We remember the film adaptation for “The Grapes of Wrath” with its harsh cinematography of the raw life faced by the Joad family struggling during the Depression and through all their Dust Bowl miseries to reach the promised land of California where there would be jobs and water – only to be met by hardships of a different order.

All of those pitched emotions (if not the cinematography) are present in the Rogue Theatre's sprawling production of the stage adaptation by Frank Galati of John Steinbeck's iconic novel.

True to the Rogue's mission of using very simple stage designs, a nearly bare performance space contains all the action. Half of this space is a turntable about ten feet in diameter, on which is set a long table, a couple of benches and a few seats, with a canvas draped across the top, to become the rickety truck on which the Joads piled all their belongings, family members and a few friends.

The theater piece has a running time of nearly three hours, a cast of 20 actors playing 46 characters who run about filling myriad scenes stretching from Oklahoma's gritty plains to Californian's lawless Hoovervilles teaming with unscrupulous recruiters happy to exploit uneducated drifters willing to become farm workers.

A willingness to work was far more important then the ability to do so. During the Depression many rural families lost their farms. Then with no place to sleep and no urban job skills to gain them employment, these little groups struck out on their own like innocent tribes facing hostile forces.

The ones who got a toe-hold somewhere were immediately better than their peers, Desperation bred contempt. Family members would only trust each other. Basically they were all a bunch of homegrown refugees, kept on the move because none of the respectable folk would let them settle down.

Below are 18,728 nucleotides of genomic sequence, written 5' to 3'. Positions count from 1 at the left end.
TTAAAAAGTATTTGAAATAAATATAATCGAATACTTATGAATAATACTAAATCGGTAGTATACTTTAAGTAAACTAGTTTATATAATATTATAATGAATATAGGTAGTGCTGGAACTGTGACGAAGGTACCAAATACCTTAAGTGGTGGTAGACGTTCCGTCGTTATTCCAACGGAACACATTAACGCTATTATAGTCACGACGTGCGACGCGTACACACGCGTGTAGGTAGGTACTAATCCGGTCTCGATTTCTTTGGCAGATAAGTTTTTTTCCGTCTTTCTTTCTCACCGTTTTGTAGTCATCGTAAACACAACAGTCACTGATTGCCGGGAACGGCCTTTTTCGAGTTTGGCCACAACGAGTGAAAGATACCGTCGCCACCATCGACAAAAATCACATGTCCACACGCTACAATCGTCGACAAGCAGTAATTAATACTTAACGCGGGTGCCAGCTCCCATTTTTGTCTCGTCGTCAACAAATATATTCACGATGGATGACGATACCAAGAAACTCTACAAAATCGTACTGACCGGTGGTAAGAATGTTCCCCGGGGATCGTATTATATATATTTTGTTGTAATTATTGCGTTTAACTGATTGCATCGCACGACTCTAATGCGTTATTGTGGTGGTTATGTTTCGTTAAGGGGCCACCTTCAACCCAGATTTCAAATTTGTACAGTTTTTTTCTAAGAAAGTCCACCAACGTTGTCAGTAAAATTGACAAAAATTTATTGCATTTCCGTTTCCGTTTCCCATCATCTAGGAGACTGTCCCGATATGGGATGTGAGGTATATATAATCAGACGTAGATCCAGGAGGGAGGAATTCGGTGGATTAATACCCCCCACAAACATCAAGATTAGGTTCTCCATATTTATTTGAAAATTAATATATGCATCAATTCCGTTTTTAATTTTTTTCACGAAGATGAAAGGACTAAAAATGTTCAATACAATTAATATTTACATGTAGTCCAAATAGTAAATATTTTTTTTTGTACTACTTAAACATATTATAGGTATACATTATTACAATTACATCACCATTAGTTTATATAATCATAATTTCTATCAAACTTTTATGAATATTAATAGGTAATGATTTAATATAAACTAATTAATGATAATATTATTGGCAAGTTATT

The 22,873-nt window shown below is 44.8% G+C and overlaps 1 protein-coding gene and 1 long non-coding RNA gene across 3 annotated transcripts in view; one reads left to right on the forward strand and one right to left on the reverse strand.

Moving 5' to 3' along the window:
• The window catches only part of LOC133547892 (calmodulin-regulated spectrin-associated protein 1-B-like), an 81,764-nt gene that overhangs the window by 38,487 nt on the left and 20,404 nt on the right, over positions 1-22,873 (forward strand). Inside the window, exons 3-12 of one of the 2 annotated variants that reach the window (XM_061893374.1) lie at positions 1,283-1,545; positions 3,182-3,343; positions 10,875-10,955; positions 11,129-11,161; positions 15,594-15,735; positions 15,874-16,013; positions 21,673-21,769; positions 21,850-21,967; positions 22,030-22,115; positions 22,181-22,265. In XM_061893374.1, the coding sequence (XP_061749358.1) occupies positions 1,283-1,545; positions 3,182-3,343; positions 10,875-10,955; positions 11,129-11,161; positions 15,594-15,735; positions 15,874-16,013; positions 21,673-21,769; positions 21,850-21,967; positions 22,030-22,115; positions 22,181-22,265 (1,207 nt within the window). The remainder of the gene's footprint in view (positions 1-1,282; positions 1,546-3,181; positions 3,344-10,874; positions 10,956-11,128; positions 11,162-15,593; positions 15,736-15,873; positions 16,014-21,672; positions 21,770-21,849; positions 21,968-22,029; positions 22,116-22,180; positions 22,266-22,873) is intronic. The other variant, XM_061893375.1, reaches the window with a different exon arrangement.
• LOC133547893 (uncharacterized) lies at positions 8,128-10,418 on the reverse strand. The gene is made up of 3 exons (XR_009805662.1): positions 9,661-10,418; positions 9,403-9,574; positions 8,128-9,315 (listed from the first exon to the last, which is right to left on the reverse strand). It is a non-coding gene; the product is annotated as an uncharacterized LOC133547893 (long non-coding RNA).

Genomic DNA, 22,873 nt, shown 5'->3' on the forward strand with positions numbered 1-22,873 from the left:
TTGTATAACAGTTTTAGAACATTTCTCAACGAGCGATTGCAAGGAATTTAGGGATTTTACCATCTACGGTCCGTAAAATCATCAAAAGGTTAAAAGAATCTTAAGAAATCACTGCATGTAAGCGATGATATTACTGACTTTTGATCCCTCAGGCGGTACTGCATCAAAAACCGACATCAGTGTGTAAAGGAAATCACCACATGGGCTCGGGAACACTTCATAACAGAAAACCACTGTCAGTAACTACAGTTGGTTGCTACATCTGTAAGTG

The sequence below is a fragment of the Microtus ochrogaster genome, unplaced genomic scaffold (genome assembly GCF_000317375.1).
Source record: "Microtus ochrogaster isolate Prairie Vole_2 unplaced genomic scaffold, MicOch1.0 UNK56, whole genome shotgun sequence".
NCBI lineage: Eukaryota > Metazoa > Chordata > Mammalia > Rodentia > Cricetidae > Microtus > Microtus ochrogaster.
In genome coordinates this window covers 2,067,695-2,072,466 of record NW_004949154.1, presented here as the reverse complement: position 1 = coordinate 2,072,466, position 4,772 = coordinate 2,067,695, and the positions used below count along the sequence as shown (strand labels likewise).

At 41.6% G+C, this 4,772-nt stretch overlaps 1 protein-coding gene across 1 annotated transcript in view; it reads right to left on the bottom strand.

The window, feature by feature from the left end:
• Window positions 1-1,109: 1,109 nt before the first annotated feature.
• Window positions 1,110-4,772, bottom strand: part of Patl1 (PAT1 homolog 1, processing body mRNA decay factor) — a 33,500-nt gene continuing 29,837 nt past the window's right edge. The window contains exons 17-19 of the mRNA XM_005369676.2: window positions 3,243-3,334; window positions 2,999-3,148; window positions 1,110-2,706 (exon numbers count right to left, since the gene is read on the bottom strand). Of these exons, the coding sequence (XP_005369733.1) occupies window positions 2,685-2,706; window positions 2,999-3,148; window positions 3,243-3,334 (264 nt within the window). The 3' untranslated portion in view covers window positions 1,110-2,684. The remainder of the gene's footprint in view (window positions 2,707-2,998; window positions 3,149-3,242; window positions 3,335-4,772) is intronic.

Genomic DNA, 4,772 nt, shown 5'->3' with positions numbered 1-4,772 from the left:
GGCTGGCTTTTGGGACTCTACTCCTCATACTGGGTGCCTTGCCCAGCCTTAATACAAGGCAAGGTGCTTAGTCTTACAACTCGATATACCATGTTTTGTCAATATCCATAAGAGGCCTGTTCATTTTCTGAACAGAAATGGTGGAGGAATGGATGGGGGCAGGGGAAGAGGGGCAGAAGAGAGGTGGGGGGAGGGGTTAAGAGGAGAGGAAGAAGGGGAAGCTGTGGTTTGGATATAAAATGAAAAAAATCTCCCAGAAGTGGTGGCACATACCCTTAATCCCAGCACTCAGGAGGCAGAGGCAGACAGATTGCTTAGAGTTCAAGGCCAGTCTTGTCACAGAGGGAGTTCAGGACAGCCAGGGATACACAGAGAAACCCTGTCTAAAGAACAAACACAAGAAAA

There are no central figures in this story. A few are more prominent than others, but “The Grapes of Wrath” has no counterpart to Scarlett O'Hara and Rhett Butler. Instead, we are pulled into many facets of struggle, from people too old to travel, like Granma (Molly McKasson) and Granpa (Jay Hornbacher) to the seething of anger of young Tom Joad (Matt Bowdren), incensed by the injustice all around him.

As the play is set up, Act One details the hardships of the Joad family working up the courage to strike out for California, then overcoming the challenges of getting there. David Greenwood and Cynthia Meier as Pa and Ma hold their tuckered little band together, assailed from all sides, clinging to the truck as if it was their life-saving ship on stormy seas...which it was.

Act Two is facing an unwelcoming society that had no work and precious few places to stay for the night. There were so many more workers than jobs, everyone was being exploited and abused by everyone else. Historians tell us Americans were asking if there even was an American spirit anymore.

Much of this questioning connects directly to America's shaken image of itself today. We watch the Joads and we see ourselves, or our parents. We are reminded of our neighbors and our government.

This is the value in seeing the Rogue's production of “The Grapes of Wrath.” We can look into that crystal ball of a stage, see those faces and the indomitable spirit confronting such long odds, and see our own hope for the future.

Performances continue through Jan. 28 at 7:30 p.m. Thursdays through Saturdays, 2 p.m. Saturdays and Sundays, at the Rogue Theatre, 300 E. University Blvd.

Tickets are $38. Student rush tickets $15 when available, on sale 15 minutes before curtain. For details and reservations, www.theroguetheatre.org, or 520-551-2053.